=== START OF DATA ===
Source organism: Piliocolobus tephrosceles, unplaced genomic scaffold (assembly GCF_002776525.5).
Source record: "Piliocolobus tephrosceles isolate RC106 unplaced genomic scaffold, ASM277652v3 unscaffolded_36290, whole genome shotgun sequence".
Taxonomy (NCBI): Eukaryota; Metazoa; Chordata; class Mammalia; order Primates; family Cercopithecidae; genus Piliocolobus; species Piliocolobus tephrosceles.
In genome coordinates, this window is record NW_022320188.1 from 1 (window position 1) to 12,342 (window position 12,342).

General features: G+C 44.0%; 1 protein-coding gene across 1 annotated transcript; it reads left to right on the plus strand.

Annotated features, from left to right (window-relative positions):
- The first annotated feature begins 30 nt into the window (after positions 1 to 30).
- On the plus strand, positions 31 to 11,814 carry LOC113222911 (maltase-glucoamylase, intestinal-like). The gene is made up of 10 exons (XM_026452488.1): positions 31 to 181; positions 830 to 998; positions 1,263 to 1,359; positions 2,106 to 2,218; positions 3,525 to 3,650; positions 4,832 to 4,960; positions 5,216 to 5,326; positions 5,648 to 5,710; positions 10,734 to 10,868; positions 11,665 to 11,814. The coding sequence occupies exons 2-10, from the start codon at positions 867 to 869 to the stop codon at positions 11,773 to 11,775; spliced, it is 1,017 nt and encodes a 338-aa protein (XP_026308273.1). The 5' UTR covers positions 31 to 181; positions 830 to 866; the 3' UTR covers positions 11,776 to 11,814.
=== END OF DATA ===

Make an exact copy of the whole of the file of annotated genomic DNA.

Source organism: Piliocolobus tephrosceles, unplaced genomic scaffold (assembly GCF_002776525.5).
Source record: "Piliocolobus tephrosceles isolate RC106 unplaced genomic scaffold, ASM277652v3 unscaffolded_36290, whole genome shotgun sequence".
Taxonomy (NCBI): Eukaryota; Metazoa; Chordata; class Mammalia; order Primates; family Cercopithecidae; genus Piliocolobus; species Piliocolobus tephrosceles.
In genome coordinates, this window is record NW_022320188.1 from 1 (window position 1) to 12,342 (window position 12,342).

General features: G+C 44.0%; 1 protein-coding gene across 1 annotated transcript; it reads left to right on the plus strand.

Annotated features, from left to right (window-relative positions):
- The first annotated feature begins 30 nt into the window (after positions 1 to 30).
- On the plus strand, positions 31 to 11,814 carry LOC113222911 (maltase-glucoamylase, intestinal-like). The gene is made up of 10 exons (XM_026452488.1): positions 31 to 181; positions 830 to 998; positions 1,263 to 1,359; positions 2,106 to 2,218; positions 3,525 to 3,650; positions 4,832 to 4,960; positions 5,216 to 5,326; positions 5,648 to 5,710; positions 10,734 to 10,868; positions 11,665 to 11,814. The coding sequence occupies exons 2-10, from the start codon at positions 867 to 869 to the stop codon at positions 11,773 to 11,775; spliced, it is 1,017 nt and encodes a 338-aa protein (XP_026308273.1). The 5' UTR covers positions 31 to 181; positions 830 to 866; the 3' UTR covers positions 11,776 to 11,814.